Puppy Forum and Dog Forums banner
1 - 4 of 4 Posts

·
Registered
Joined
·
1 Posts
Discussion Starter · #1 ·
My wife grew up with Dobies and we have one now. Lovely girl, but I love Great Danes. Looking into some mixes, I saw a Doberdane and it seems like a perfect mix for us. Only issue is my GoogleFu skills have failed and I cannot for the life of me find any breeders for the life of me.

Anyone know of some?
 

·
Registered
Joined
·
2,466 Posts
Someone in a FB group I'm in has one. They are an interesting cross, but both Dobes and Danes have relatively short lifespans (10, if they are lucky) and some truly serious health issues, including dilated cardiomyopathy and wobblers. If you do find a breeder, you need to make sure that they are doing the proper health testing. And don't be afraid to ask for hard copies of the test results. Anyone doing all the testing should be happy to show them to you, and explain what they mean.

For Dobermans Pinschers:
annual holter (24 hour ekg)
annual cardiac echo (ultrasound of the heart)
annual thyroid panel
annual eye exam for OFA
von Willebrands Disease (either a DNA test or by parentage)
hip x-rays for either OFA or PennHIP
elbow x-rays for OFA

The DNA tests for the two known DCM markers are not enough to be considered "cardio testing" for Dobes. Also, anyone who says that there is no cardio in their lines is either uninformed or flat-out lying. There is DCM is every line of Doberman Pinscher. It's been in the breed from pretty much the very beginning.

For Great Danes:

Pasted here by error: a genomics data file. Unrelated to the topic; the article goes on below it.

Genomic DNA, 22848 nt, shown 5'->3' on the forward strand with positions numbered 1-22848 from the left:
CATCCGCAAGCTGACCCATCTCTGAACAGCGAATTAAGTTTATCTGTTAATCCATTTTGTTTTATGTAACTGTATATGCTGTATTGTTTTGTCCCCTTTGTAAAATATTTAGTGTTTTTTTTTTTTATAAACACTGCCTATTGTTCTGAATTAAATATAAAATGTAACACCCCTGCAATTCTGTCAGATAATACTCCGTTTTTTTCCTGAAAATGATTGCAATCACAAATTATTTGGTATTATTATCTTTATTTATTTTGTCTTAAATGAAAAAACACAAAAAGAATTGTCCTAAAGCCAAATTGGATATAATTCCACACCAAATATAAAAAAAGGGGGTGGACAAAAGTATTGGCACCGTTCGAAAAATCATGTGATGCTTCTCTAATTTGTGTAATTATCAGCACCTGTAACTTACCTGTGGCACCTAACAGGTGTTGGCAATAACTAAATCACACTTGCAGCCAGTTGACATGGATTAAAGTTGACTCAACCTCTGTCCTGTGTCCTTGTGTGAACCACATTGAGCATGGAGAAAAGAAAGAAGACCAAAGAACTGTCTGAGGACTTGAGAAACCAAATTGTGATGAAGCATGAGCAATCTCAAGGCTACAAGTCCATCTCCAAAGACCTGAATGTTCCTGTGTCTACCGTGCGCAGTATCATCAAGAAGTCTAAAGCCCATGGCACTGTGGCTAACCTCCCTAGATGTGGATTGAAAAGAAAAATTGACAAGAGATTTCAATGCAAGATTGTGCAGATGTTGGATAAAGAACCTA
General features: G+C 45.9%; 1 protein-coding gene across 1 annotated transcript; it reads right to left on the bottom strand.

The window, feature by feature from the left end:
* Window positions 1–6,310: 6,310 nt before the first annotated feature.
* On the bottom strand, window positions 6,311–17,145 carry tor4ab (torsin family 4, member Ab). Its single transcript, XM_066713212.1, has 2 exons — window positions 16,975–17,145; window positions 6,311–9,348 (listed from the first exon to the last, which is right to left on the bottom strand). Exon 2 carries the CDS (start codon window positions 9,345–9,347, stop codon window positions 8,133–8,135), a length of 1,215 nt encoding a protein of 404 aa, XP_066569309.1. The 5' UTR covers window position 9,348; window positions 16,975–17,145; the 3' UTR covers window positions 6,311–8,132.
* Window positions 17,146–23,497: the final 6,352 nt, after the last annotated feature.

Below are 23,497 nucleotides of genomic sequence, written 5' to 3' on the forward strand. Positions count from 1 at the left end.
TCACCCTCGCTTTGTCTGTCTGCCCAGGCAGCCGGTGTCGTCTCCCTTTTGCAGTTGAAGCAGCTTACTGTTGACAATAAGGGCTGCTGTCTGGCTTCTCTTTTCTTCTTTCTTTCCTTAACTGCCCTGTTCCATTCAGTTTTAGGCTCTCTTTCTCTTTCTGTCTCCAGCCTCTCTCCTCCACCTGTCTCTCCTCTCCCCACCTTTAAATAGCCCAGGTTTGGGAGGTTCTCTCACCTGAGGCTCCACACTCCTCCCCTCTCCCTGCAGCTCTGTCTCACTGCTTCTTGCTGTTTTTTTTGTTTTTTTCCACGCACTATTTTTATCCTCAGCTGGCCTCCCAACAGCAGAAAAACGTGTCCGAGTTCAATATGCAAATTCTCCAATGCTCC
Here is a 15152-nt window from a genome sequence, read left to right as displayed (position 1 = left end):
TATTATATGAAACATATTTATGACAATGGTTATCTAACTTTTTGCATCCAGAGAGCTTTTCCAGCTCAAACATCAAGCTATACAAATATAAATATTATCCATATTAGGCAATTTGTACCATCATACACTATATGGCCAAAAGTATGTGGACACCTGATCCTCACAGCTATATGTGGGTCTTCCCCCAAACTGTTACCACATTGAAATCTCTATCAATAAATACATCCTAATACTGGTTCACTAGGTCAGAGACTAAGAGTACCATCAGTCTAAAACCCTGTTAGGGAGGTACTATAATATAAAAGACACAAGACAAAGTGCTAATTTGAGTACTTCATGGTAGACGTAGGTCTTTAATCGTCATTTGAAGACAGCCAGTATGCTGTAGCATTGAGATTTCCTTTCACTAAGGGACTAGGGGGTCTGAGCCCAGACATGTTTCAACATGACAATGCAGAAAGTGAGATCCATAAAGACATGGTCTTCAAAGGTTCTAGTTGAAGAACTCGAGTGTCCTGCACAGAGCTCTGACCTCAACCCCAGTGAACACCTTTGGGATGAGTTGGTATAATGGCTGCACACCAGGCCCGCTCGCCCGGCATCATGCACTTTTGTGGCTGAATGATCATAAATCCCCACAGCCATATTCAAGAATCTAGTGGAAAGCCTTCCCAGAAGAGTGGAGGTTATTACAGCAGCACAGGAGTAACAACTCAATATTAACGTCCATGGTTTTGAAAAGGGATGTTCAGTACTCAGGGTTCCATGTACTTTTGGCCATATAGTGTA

annual holter
annual echo
annual thryoid panel
hip x-rays for either OFA or PennHIP

One thing about cardio testing- even parents who are not showing signs of the disease at the time they are bred can still produce puppies that develop DCM, and can also develop it themselves later on. A good breeder will know the pedigrees of the dogs they are breeding, and know which dogs in a pedigree developed health problems, and usually know if other dogs related to the ones in the immediate pedigree have developed them. as well.
 
  • Like
Reactions: LMH1012

·
Registered
Joined
·
516 Posts
I'd suggest choosing one or the other, unless you can find one for adoption. The breeding of mixed breeds is typically unethical and done just for a quick buck.
 

·
Super Moderator
Joined
·
3,035 Posts
In addition to what LeoRose says about health, be aware that neither of you might get what you really love about each breed. A cross of two breeds - even a first generation 50%/50% cross - isn't going to have all qualitys of both, but rather a selection or blending of some of each, and it can be tricky to predict what that's going to look like unless you have a breeder that has a very clear goal for temperament they want to produce and has lines they've been working on for a few generations that are consistently producing that temperament.

While I don't condone breeding mixed breeds altogether, the truth is a lot of dogs being produced under fun combo names - especially rarer combinations like this one - aren't being bred ethically and in a way that prioritizes health and stable temperament in the puppies. And with dobes and danes, a stable temperament is also something that's very important, because both breeds do have anxious, nervy lines that can be difficult - or even dangerous - to live with. I knew a couple a decade or so back who had to commit an entirely bare room with only a futon in it to their rescue dane because she had such terrible separation anxiety that she'd destroy everything she had access to. The room and futon was a mess, but at least it kept her from destroying their entire house or getting into something that could hurt her. If you do go this route, go in with your eyes open and arm yourself with research about what ethical, responsible breeding looks like in both breeds - and in dogs in general - so you can spot any red flags before you're dealing with the heartbreak of a sick or highly anxious puppy.
 
1 - 4 of 4 Posts
Top